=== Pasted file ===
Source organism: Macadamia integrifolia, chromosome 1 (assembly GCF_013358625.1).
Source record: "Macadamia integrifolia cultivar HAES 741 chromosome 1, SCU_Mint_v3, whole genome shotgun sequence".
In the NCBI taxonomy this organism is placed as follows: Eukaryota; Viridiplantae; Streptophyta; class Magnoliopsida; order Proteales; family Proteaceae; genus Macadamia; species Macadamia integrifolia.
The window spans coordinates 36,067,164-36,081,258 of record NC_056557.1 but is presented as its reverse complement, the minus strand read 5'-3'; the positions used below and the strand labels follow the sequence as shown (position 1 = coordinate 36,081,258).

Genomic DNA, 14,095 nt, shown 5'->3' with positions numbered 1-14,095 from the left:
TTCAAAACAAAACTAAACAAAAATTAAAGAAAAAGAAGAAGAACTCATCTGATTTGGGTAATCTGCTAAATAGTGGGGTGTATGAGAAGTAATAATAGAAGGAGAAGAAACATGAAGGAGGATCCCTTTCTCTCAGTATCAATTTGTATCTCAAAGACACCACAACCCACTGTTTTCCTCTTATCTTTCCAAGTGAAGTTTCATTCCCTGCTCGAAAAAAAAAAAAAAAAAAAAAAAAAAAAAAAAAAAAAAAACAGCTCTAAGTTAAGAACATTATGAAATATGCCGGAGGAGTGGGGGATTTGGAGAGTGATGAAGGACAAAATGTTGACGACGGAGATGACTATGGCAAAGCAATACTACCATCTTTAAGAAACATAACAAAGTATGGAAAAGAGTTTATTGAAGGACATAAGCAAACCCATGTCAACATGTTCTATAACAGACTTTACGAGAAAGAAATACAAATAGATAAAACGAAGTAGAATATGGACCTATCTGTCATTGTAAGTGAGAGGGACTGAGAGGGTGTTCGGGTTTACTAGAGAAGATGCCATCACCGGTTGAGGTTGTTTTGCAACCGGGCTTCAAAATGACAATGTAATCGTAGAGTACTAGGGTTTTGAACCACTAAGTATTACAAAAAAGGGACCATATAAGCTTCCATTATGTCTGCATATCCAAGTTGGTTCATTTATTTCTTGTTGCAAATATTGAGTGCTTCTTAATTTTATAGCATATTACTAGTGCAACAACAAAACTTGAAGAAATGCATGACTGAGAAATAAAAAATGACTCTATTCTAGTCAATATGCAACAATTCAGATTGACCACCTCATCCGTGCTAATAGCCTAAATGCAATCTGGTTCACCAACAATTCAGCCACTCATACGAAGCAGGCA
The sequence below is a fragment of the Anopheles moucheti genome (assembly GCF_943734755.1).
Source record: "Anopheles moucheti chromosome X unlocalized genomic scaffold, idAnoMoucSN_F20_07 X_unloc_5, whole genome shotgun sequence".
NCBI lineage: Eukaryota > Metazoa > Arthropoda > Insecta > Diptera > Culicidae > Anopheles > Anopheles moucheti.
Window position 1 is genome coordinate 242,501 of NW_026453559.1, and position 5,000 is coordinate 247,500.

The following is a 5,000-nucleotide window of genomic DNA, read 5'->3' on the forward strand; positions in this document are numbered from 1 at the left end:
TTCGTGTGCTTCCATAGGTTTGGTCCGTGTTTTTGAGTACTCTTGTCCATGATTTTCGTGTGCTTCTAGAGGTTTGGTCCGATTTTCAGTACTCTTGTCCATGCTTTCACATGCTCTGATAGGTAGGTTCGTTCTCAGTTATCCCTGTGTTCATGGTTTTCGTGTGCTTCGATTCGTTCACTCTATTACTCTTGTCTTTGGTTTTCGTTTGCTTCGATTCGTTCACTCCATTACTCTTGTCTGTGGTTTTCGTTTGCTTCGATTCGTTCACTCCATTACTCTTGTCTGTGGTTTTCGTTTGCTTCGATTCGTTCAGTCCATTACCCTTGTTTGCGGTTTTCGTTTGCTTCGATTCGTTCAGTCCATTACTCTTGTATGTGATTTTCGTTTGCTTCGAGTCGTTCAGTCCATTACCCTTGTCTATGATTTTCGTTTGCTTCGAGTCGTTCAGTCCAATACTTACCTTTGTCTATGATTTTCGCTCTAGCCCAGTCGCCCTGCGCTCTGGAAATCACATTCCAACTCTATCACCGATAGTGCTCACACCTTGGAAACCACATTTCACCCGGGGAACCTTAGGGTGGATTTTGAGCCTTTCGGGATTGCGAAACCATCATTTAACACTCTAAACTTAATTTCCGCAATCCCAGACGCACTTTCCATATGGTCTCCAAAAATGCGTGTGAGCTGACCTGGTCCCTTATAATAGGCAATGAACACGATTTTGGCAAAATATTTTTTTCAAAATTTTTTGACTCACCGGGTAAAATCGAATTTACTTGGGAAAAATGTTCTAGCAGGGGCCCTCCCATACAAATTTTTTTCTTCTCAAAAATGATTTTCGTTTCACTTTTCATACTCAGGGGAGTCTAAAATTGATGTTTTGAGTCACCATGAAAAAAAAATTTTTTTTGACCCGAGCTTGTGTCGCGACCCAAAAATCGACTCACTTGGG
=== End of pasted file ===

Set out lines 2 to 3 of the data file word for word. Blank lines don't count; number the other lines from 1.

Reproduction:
Source record: "Macadamia integrifolia cultivar HAES 741 chromosome 1, SCU_Mint_v3, whole genome shotgun sequence".
In the NCBI taxonomy this organism is placed as follows: Eukaryota; Viridiplantae; Streptophyta; class Magnoliopsida; order Proteales; family Proteaceae; genus Macadamia; species Macadamia integrifolia.